17. gennady

    gennady New Member

    look at lochinvar wall hang boilers. they also have cadet boiler line, but i would prefer WHN series firetube boilers. their low fire11k.
    http://www.lochinvar.com/_linefiles/WHN-02.pdf
    i personally prefer viessmann vitodens boiler. if you will find installer for viessmann boiler, go for it,
  18. Tom Sawyer

    Tom Sawyer In the Trades

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    Location:
    Maine
    Non condensing gas, try the Biase with a carlin EZ gas burner.

    Radiators are good but your piping may not be. Ther is a good chance that hooking any sort of mod con to the system may be a bit of a disaster which is probably why you were quoted such a big boiler. Properly done, all of your radiators should be re-piped using much smaller supply and return piping. I like to pipe each radiator individually to zone manifolds and or use thermostatic radiator valves on each. So, unless you have the money to totally re-do the system I suspect that you might want to look into a decent cast iron, 2 or 3 pass boiler with a power gas burner. The Biase will get you in the low 90's efficiency wise which if you do a cost vs savings is probably going to make more sense.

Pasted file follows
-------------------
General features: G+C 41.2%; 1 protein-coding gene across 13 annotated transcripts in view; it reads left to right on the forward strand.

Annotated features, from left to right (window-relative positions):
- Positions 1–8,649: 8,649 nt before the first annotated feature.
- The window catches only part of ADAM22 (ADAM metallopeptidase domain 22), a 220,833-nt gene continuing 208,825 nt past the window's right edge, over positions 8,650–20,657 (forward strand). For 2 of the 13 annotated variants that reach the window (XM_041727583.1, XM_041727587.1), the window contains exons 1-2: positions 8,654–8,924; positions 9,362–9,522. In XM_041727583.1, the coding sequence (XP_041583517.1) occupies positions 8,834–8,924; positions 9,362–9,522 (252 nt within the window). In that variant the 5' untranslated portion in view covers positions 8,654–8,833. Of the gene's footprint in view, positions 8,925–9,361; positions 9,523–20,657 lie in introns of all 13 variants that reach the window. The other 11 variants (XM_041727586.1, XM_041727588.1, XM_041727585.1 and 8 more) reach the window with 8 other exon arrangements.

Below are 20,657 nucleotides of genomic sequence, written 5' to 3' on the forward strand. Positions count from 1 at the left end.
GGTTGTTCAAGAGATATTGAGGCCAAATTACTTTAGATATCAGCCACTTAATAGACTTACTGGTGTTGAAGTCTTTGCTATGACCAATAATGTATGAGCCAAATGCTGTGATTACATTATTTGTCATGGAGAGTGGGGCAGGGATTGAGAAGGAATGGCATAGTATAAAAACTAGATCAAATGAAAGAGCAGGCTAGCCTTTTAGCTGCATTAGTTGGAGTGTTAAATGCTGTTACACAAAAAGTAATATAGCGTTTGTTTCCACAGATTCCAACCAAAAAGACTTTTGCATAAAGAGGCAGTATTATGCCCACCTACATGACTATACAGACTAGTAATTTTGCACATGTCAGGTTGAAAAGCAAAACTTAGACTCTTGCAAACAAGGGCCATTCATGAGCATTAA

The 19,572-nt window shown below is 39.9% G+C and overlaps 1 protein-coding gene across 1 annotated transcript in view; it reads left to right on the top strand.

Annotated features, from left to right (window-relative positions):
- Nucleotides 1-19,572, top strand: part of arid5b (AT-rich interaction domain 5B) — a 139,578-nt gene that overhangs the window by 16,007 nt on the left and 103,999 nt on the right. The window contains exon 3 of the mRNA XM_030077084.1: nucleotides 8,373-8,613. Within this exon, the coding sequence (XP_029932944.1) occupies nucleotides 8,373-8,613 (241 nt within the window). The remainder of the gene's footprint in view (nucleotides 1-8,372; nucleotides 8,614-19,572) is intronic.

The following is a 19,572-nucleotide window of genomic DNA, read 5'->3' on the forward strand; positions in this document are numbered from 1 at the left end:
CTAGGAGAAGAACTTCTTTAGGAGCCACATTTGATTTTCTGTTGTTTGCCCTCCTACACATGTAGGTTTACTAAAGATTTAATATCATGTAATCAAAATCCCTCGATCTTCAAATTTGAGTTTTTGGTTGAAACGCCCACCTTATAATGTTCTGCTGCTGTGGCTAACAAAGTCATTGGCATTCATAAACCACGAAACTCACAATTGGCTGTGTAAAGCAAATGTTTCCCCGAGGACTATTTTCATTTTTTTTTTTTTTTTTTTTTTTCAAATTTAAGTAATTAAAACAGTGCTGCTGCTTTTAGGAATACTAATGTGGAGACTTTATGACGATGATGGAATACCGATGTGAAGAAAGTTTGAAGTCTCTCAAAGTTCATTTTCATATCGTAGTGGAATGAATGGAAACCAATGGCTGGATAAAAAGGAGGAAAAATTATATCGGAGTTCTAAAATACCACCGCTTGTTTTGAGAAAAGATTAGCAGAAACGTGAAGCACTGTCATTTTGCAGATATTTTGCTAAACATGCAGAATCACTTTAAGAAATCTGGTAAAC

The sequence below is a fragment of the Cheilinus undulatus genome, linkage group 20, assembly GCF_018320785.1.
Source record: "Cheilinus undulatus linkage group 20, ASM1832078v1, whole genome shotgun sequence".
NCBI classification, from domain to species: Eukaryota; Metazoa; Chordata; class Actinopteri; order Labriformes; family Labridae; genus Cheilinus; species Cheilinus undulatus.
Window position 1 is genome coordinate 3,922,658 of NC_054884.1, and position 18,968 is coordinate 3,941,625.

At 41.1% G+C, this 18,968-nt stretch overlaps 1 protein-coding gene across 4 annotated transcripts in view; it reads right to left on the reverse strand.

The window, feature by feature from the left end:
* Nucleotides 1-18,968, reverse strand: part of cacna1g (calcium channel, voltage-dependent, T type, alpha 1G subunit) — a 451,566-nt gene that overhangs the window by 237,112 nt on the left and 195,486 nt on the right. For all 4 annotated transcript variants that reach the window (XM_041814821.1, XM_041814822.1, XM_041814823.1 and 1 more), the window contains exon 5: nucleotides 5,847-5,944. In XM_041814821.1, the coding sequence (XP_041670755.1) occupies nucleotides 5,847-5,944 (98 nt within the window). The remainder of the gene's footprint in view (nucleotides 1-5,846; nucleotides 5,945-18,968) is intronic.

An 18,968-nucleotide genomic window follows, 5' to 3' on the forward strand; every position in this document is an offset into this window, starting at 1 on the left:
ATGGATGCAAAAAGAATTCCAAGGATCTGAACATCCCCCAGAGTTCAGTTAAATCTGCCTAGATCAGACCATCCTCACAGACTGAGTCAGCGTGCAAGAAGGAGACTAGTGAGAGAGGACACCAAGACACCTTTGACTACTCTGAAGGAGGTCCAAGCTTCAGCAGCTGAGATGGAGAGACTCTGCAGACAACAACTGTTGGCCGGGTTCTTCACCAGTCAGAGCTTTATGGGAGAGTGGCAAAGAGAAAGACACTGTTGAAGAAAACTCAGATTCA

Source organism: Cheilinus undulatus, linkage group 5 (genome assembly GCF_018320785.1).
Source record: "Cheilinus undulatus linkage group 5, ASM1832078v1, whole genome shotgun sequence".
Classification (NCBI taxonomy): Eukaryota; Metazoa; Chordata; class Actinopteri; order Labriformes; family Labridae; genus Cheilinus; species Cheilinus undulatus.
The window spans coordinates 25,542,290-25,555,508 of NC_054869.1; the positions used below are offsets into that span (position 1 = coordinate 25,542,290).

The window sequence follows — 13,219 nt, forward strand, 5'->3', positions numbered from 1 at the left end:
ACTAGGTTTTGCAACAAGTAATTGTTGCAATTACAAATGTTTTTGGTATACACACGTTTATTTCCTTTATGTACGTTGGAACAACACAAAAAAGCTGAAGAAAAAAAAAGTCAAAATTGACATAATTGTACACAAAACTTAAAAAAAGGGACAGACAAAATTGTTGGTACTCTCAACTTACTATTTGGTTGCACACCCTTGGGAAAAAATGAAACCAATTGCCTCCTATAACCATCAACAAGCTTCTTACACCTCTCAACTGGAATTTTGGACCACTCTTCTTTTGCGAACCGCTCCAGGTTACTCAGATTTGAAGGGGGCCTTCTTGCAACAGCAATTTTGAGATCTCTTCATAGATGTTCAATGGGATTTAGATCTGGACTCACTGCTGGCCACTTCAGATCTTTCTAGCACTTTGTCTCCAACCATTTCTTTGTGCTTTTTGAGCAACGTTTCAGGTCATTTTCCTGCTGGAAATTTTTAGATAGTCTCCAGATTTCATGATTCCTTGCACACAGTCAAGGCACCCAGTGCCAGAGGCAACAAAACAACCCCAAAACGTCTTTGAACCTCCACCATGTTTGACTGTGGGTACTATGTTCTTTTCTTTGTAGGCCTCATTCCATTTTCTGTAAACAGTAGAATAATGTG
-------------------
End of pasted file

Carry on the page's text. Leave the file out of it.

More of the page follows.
Last edited: Jul 21, 2013
  19. Dana

    Dana In the trades

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    A K factor of 7 is credible. The simple-arithmetic assuming an outside design temp of +15F and a steady state combustion efficiency of 85% looks like this.

    7 heating degree day /gallon is the same as (24 x 7= ) 168 degree hours / (0.85 x 138,000 BTU), 117,300/168= 698 BTU per degree-hour.